4. Discussion

In our study we tried to find the optimum radiation treatment plan for patients

Table 3. Organs at risk (OAR).

with synchronous bilateral breast cancer, so we compared three radiation techniques including 3DCRT, IMRT and VMAT as regard target volume coverage and OAR dose distribution.

As the target volume in bilateral breast cancer is relatively large specially when combined with reginal LNs irradiation, the standard technique (3DCRT) showed dose inhomogeneity with more area of hot spots and some area of cold spots, so we conducted IMRT and VMAT to find which results in best coverage.

In this study, PTV coverage was best with IMRT compared with 3DCRT and VMAT, this was applied for all the evaluation parameters including mean dose (Dmean), dose delivered to 95% of the PTV (D95%), less hotspots including less maximum dose to the PTV (Dmax) and less volume receiving 105% of the prescribed dose (V105%).

Also, the most two important parameters which are conformity index (CI) and homogeneity index (HI) was best with IMRT compared with 3DCRT and VMAT.

Regarding OAR dose distribution, there was no difference between the three techniques in cardiac dose, also LAD maximum dose didn’t differ significantly, but 3DCRT was best in LAD mean dose and lung volume receiving 20 Gy (V20) and 10 Gy (V10), but the difference was non-significant between 3DCRT and IMRT, while VMAT led to the highest doses to LAD and lung.

Kim SJ, and his colleagues, showed consistent results with our study, they reported that IMRT was the best in conformity index and homogeneity index compared with 3DCRT and IMRT, also improved Dmean and V95%, in terms of OAR they also concluded that 3DCRT was the best in low dose volume distribution (V20 Gy, V10 Gy, and V5 Gy), for the heart mean dose they showed that 3DCRT was superior but was not statistically significant, also the same results of our study [4].

Cho Y, and his colleagues, conducted a study with different design and different planning techniques for treating SBBC, they compared VMAT with hybrid technique (VMAT foe one PTV and 3DCRT for the other side), but also their results goes with concordance with our results in part that the VMAT is not the

Figure 3. Comparison of dose volume histogram of OAR (1: heart, 2: lung, 3: LAD), A: 3DCRT, B: IMRT, C: VMAT.

optimum plan, as they concluded that adding 3DCRT to the plan (hybrid technique) is superior to VMAT only plan, and this was consistent in both target volume coverage and OAR doses including lungs V20 Gy and V10 Gy, cardiac and LAD mean doses [1].

Fiorentino A and his colleagues evaluated the VMAT in adjuvant radiotherapy for SBBC, and they revealed CI (1.1 - 1.3) compared with 0.84 in our study and this disagreement could be explained as they only calculated the CI for PTV boost only not for the whole PTV as in our study, regarding cardiac dose the mean heart dose was 8.3 Gy which was similar to mean cardiac dose in our study 7.9 in the VMAT arm, as regard lung V5, V10 and V20 were 79%, 39% and 15.7% respectively as compared to 72%, 47% and 24.8% in our study, this slight difference may be due to the use of two arcs instead of three half arcs as in our study [9].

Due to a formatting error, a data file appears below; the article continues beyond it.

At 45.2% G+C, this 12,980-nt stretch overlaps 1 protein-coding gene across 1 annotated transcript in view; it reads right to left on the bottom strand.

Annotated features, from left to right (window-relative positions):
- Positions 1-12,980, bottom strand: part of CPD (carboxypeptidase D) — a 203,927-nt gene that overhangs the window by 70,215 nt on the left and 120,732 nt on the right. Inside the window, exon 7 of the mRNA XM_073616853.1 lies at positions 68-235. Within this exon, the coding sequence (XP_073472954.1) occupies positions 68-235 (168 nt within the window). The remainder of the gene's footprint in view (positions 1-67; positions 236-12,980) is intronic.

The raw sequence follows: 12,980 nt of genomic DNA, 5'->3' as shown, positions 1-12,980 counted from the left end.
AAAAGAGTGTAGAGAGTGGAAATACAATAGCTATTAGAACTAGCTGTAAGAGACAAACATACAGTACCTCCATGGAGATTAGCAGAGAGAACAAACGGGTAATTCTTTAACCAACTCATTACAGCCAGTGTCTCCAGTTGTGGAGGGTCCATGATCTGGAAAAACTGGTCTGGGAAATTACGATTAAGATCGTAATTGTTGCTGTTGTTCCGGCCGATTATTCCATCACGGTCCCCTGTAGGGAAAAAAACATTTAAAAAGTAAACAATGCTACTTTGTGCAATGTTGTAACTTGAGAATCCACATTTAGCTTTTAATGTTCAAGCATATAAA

A study by Nicolini and his colleagues, recorded results discordant from our results, as they revealed improved target coverage and OAR dose distribution (heart and lungs), compared with IMRT, this difference could be due to difference in number of fields 2 arcs only in VMAT, field arrangement (fixed field) and more important patients’ selection as they include patients with T1 N0 M0, so there was no LNs irradiation and excluding the ribs and inter-costal muscles, so their PTV was smaller than in our study [10].

From all the above-mentioned studies and our study, we saw some agreement in some dosimetric parameters, and disagreement in other parameters, which highlight the need for further research, utilizing different techniques (e.g., combination techniques like IMRT with VMAT in part or 3DCRT in part) and more complexed field arrangement.

5. Conclusions

This study was conducted to help in defining the ultimate radiotherapy planning technique for synchronous bilateral breast cancer treatment, and when the three available techniques (3DCRT vs. IMRT vs. VMAT) were compared, we found that IMRT was superior in target volume coverage and this was consistence in all evaluation parameters including mean dose, D95%, maximum dose, conformity index and homogeneity index.

In terms of organs at risk dose distribution, both 3DCRT and IMRT were superior to VMAT which increased the dose to lung (higher V20%, V10%, V5%) and LAD, due to increment of the volumes receiving low doses with VMAT.

So, our study recommends IMRT as the optimum radiation technique for SBBC treatment, and this is a step toward further research utilizing different techniques to establish solid evidence and recommendations.

Conflicts of Interest

The authors declare no conflicts of interest.